that evil were determined by my father to come upon thee, then would not
I tell it thee? Then said David to Jonathan, Who shall tell me? or what
if thy father answer thee roughly?

And Jonathan said unto David, Come, and let us go out into the field.
And they went out both of them into the field. And Jonathan said unto
David, Lord God of Israel, when I have sounded my father about to
morrow any time, or the third day, and, behold, if there be good toward
David, and I then send not unto thee, and shew it thee ; the Lord do so and
much more to Jonathan : but if it please my father to do thee evil, then I
will shew it thee, and send thee away, that thou mayest go in peace : and
the Lord be with thee, as he hath been with my father. And thou shalt not
only while yet I live shew me the kindness of the Lord, that I die not : but
also thou shalt not cut off thy
kindness from my house for
ever: no, not when the Lord
hath cut off the enemies of
David every one from the face
of the earth. So Jonathan
made a covenant with the
house of David, saying, Let
the Lord even require it at
the hand of David's enemies.
And Jonathan caused David to

SWear again, because he loved (Copyright, 1903, by William H. ltau, Phila.)

him : for he loved him as he A village near Gibeah of Saul,

loved his own soul. Then Jona-
than said to David, To morrow is the new moon : and thou shalt be missed,
because thy seat will be empty. And when thou hast stayed three days,
then thou shalt go down quickly, and come to the place where thou didst
hide thyself when the business was in hand, and shalt remain by the stone



(Copyright, 1003, by William H. Bau, Tliila.)

Gardens of Engannim, Esdraelon.

Ezel.* And I will shoot three arrows on the side thereof, as though I
shot at a mark. And, behold, I will send a lad, saying, Go, find out the
arrows. If I expressly say unto the lad, Behold, the arrows are on this
side of thee, take them ; then come thou : for there is peace to thee, and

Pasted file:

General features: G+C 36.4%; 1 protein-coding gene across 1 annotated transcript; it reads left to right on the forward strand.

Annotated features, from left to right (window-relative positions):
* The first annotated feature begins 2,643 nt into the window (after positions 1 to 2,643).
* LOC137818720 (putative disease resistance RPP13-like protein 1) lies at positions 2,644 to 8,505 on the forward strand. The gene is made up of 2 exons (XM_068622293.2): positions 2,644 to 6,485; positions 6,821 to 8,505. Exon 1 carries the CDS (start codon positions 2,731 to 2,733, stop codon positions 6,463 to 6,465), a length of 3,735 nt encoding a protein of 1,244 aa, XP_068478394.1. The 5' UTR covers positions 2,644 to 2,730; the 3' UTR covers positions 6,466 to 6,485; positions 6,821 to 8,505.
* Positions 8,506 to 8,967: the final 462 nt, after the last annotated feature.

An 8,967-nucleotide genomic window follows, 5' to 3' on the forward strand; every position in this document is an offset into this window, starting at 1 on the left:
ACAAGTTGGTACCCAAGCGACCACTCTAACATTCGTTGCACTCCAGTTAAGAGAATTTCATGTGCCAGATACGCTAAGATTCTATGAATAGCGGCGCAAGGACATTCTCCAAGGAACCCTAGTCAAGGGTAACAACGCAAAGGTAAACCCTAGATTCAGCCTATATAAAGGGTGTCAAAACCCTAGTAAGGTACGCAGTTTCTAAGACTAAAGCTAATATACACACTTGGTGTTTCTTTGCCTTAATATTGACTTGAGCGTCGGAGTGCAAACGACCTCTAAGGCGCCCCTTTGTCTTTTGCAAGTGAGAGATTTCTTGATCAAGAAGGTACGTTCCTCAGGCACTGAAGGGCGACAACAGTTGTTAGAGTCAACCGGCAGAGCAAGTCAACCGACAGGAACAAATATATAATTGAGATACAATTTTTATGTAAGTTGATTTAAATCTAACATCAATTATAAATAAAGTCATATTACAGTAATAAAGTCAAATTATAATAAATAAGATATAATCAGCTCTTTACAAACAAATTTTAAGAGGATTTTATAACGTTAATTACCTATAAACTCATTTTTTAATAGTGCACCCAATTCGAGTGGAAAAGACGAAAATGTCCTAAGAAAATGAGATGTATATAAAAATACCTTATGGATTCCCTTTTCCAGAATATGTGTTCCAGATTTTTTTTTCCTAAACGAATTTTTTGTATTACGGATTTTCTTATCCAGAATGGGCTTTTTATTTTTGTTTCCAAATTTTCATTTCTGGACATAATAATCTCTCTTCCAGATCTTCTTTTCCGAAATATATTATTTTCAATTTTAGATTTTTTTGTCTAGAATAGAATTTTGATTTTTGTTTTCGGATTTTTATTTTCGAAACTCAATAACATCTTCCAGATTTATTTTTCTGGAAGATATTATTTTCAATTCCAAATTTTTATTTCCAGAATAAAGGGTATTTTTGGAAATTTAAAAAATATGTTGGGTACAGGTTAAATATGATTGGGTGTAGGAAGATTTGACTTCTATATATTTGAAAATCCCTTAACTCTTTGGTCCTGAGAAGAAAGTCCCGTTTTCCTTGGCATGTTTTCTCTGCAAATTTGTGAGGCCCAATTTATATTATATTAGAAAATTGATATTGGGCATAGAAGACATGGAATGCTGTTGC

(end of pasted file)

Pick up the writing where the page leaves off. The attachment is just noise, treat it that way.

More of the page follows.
no hurt; as the Lord liveth. But if I say thus unto the young man,

Behold, the arrows are be-
yond thee ; go thy way :
for the Lord hath sent
thee away. And as touch-
ing the matter which thou
and I have spoken of, be-
hold, the Lord be between
thee and me for ever.

So David hid himself
in the field : and when the
new moon was come, the
king sat him down to eat
meat. And the king sat
upon his seat, as at other
times, even upon a seat by
the Avail : and Jonathan
arose, and Abner sat by
Saul's side, and David's
place was empty. Nevertheless Saul spake not any thing that day : for
he thought, Something hath befallen him, he is not clean; surely he is
not clean. And it came to pass on the morrow, which was the second
day of the month, that David's place was empty : and Saul said unto
Jonathan his son, Wherefore cometh not the son of Jesse to meat, neither
yesterday, nor to day? And Jonathan answered Saul, David earnestly
asked leave of me to go to Beth-lehem : and he said, Let me go, I pray
thee ; for our family hath a sacrifice in the city ; and my brother, he
hath commanded me to be there : and now, if I have found favour in
thine eyes, let me get away, I pray thee, and see my brethren. There-
fore he cometh not unto the king's table. Then Saul's anger was kindled
against Jonathan, and he said unto him, ... do not I know that thou
hast chosen the son of Jesse to thine own confusion? . . . For as long
as the son of Jesse liveth upon the ground, thou shalt not be established,
nor thy kingdom. Wherefore now send and fetch him unto me, for he
shall surely die. And Jonathan answered Saul his father, and said unto
him, Wherefore shall he be slain? what hath he done? And Saul cast a
javelin at him to smite him : whereby Jonathan knew that it was determined
of his father to slay David. So Jonathan arose from the table in fierce
anger, and did eat no meat the second day of the month : for he was grieved
for David, because his father had done him shame.

And it came to pass in the morning, that Jonathan went out into the
field at the time appointed with David, and a little lad with him. And he

* Perhaps it was called the stone Ezel, " the stone of departure," in
memory of David's parting from Jonathan and going away.



said unto his lad, Run, find out now the arrows which I shoot. And as the
lad ran, he shot an arrow beyond him. And when the lad was come to the
place of the arrow which Jonathan had shot, Jonathan cried after the lad,
and said, Is not the arrow beyond thee? And Jonathan cried after the lad,
Make speed, haste, stay not. And Jonathan's lad gathered up the arrows,
and came to his master. But the lad knew not any thing : only Jonathan
and David knew the matter. And Jonathan gave his artillery unto his

Online LibraryWilliam L. (William Loring) WorcesterOn holy ground : Bible stories with pictures of Bible lands → online text (page 18 of 42)